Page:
Forgot your password?
typodupeerror
Games Entertainment Hardware

Alienware Reveals 4GHz desktop 363

Posted by Hemos
from the moving-into-COTS dept.
keeleysam writes "c|net news.com is reporting that Alienware is going to ship a 4GHz desktop. The new Area-51 ALX, introduced on Friday, uses overclocking, or the practice of pushing a processor past its factory speed setting, to elevate a standard Intel Pentium 4 chip to 4GHz. Because overclocking a processor can cause it to overheat, the desktop also includes a special liquid-cooling system devised by Alienware. Purchasing the 4GHz Area-51 ALX desktop is an expensive proposition for most consumers, as the machine starts at about $4,200, according to pricing on Alienware's ALX Web site."
This discussion has been archived. No new comments can be posted.

Alienware Reveals 4GHz desktop

Comments Filter:
  • by Deekin_Scalesinger (755062) on Monday September 06, 2004 @10:35AM (#10168564)
    I have always wanted to try out liquid cooling in my gaming PCs, but am petrified of bringing the box out of the house to a friends house for gaming sessions. Alienware usually puts together a pretty good package for it's customers, but reading the site doesn't give me any insight on its portability. My geeky friends feel the same way as I do - an article or study showing that the integrity of the cooling system remains after traveling with it would go a long way towards me taking the plunge, as it were. (By normal traveling I mean putting it safely in your car, securing it, and setting it back up, not waching it into a wall or some other moronic stress test.)
  • by Nomihn0 (739701) on Monday September 06, 2004 @10:40AM (#10168611)
    I am curious why other systems manufacturers like Dell, Compaq, or Hewlett Packard, do not overclock their products. I would expect that, with all of the setup time they already devote to their products, they would be able to click a few more times in the BIOS as well. Not to trivialize the process, but with the consistency granted by producing the same computer repeatedly, that is all that would be required.

    These systems could then be sold at slightly elevated prices. The script-kiddie crowd would lunge at them, buying into a piece of the OC'ing action. The naive would purchase them for the in-between performance levels they would have. The rest would build their own computer and do it themselves. But, in the mean time, those companies get to gouge good customers - all while making them feel that their purchase was personalized.
  • by mrgreenfur (685860) on Monday September 06, 2004 @10:41AM (#10168620)
    it's odd to note that the 3.8ghz p4 ee with 2mb of cache is apparently $714 MORE expensive than the 4ghz p4 with 1mb of cache.

    I'm guessing that the 2mb l2 cache is faster, so why are we still following the fascination with clockspeed (other proof, like AMD, aside)?

    you know alienware has struck it rich when they include their own "ALX High Performance Network Cable".

  • by JUSTONEMORELATTE (584508) on Monday September 06, 2004 @10:44AM (#10168637) Homepage
    By taking the CPU over Intel's rated speed, there's no warrantee from Intel. Does Alienware promise to replace 'em if they fail during a (nominal) warrantee period?

    --
    GMail invites for iPod referrals [slashdot.org]
  • by Brian Stretch (5304) * on Monday September 06, 2004 @10:46AM (#10168656) Homepage
    I used to overclock, but squeezing out the highest performence-per-watt is more fun these days. I read about it on silentpcreview.com and gave it a try. It turns out that Athlon 64 CPUs can usually run full speed at 1.3V (vs. 1.5V), which cuts power consumption almost in half. 1.8GHz (3000+) at 1.2V (35W max), 1.4GHz at 1V, and 1GHz at 0.85V (maybe a dozen watts) work well too. Someone with a newer CPU than I have managed 1.2GHz @ 0.875V. Use ClockGen [cpuid.com] to tweak the clock multiplier and core voltage under Windows. (Does anyone know of a Linux equivalent? 64-bit compatible?)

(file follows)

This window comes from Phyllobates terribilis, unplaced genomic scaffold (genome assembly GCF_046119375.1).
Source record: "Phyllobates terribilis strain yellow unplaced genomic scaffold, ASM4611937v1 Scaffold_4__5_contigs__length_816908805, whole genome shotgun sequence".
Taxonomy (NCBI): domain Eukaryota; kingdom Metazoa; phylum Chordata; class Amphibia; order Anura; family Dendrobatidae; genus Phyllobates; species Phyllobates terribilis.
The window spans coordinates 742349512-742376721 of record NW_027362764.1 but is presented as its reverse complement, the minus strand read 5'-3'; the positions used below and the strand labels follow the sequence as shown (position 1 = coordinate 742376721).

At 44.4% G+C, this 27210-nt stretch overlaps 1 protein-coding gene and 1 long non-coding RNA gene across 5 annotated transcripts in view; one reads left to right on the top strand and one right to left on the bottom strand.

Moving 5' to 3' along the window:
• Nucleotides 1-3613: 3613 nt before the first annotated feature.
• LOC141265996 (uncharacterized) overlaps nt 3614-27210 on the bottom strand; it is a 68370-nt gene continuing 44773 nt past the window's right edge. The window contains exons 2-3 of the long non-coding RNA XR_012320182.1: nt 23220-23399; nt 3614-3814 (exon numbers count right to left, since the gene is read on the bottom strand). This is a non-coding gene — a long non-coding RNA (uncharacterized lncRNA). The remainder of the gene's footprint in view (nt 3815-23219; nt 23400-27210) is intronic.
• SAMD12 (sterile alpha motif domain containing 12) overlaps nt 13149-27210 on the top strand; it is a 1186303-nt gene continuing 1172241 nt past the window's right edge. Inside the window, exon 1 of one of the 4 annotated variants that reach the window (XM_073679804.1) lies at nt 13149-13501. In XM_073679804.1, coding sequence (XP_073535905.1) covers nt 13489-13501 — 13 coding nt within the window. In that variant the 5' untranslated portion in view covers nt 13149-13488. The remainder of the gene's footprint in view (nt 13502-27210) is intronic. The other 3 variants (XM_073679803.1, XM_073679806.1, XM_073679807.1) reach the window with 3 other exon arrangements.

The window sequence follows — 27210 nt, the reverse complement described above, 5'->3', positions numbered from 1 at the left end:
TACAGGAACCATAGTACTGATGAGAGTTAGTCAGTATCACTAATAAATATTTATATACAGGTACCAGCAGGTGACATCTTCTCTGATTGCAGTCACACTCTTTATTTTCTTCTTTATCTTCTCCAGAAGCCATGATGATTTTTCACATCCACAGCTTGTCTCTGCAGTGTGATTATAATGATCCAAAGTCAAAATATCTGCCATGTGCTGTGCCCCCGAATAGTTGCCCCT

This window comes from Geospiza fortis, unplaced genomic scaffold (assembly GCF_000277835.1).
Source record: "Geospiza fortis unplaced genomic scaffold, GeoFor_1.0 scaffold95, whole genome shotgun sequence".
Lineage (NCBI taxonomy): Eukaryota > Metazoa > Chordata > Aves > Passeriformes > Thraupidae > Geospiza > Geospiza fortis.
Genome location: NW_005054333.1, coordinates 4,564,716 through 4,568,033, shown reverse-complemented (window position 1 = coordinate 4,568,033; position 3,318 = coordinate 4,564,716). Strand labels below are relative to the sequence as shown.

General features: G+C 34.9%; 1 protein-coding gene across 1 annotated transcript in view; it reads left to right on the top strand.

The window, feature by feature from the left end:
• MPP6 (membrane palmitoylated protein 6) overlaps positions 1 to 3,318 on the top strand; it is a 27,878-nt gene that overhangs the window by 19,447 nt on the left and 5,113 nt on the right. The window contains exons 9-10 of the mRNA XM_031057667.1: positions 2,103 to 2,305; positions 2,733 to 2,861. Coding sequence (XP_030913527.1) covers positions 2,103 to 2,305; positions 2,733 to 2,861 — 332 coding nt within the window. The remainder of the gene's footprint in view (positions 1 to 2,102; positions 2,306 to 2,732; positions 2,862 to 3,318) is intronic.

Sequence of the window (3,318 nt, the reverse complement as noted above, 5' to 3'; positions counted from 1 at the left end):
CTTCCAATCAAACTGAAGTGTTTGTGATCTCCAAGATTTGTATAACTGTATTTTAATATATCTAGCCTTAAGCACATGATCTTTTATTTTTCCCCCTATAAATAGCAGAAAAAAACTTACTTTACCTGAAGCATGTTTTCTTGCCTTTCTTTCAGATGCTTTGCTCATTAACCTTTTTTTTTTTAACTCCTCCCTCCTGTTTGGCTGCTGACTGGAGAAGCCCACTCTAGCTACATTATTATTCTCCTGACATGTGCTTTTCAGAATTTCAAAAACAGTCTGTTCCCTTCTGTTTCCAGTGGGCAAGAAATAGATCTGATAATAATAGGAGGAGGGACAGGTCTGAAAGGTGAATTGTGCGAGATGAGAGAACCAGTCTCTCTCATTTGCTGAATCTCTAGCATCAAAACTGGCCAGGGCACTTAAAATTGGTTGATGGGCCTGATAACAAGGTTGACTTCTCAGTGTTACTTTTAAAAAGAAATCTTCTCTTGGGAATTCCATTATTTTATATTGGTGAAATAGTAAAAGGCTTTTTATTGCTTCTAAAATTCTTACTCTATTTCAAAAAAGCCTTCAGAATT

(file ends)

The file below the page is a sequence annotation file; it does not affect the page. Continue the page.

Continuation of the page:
I watched a bit over 3 hours of DVD video on my HP zv5000z with the CPU set to 1GHz @ 0.85V before the 12-cell battery ran out. Normal screen brightness and everything.

    Of course, this won't work all that well on Intel CPUs. Maybe Alienware will include a free naquada generator with their "4GHz" P4's.
  • G5 (Score:5, Interesting)

    by BWJones (18351) on Monday September 06, 2004 @10:52AM (#10168685) Homepage Journal
    Well, the surprising thing to me is that a similarly configured (but with more features) loaded 2.5 Ghz Dual G5 from Apple (with liquid cooling as well) runs about $2300 cheaper than the Alienware box.

  • by mj2k (726937) on Monday September 06, 2004 @10:59AM (#10168731)
    OC'ing a P4 to 4 ghz isn't likely to result in any noticable difference... If you're a gamer (like me), a 2 ghz+ machine works just fine, slow-downs are generally caused by graphics card/memory issues... If you do a lot of multi-tasking you're better off spending the money on a dual processor system that has 15k rpm scsis, I assure you if you do this you will see a very noticable difference. I also noticed that alienware is using a raid 0 SATA configuration -- that's just downright stupid considering the data corruption potential.
  • by dave420 (699308) on Monday September 06, 2004 @10:59AM (#10168733)
    Water-cooling, which isn't that complicated. Anyway, they're overclocking a 3.2ghz chip to 3.8, which isn't a huge increase.

    Seriously, comparing it to heat problems in a notebook is pretty silly, as there simply isn't the same amount of space available for a cooling system. I know what you're saying, but the comparison is pretty shaky ;)

  • by HawkingMattress (588824) on Monday September 06, 2004 @11:01AM (#10168748)
    OC'ing has stability issues, heat issues for generally little real gain, and you loose the warranty on your chip... Why would they do that ?
  • by Linus Sixpack (709619) on Monday September 06, 2004 @11:13AM (#10168821) Journal
    Interesting that the price tag is now 'expensive' for a machine assembled for extreme performance. It was not very long ago that that was a upper level standard machine.
  • by Anonymous Coward on Monday September 06, 2004 @11:31AM (#10168971)
    The majority of slashdot users are fat 13-year olds sat in their bedrooms, sending "MORE 3L33T TAHN j00!!!!111" messages to each other. I think phrases like "wipe front to back" would be useful...
  • Re:wow, thanks (Score:5, Interesting)

    by Lord_Dweomer (648696) on Monday September 06, 2004 @11:50AM (#10169108) Homepage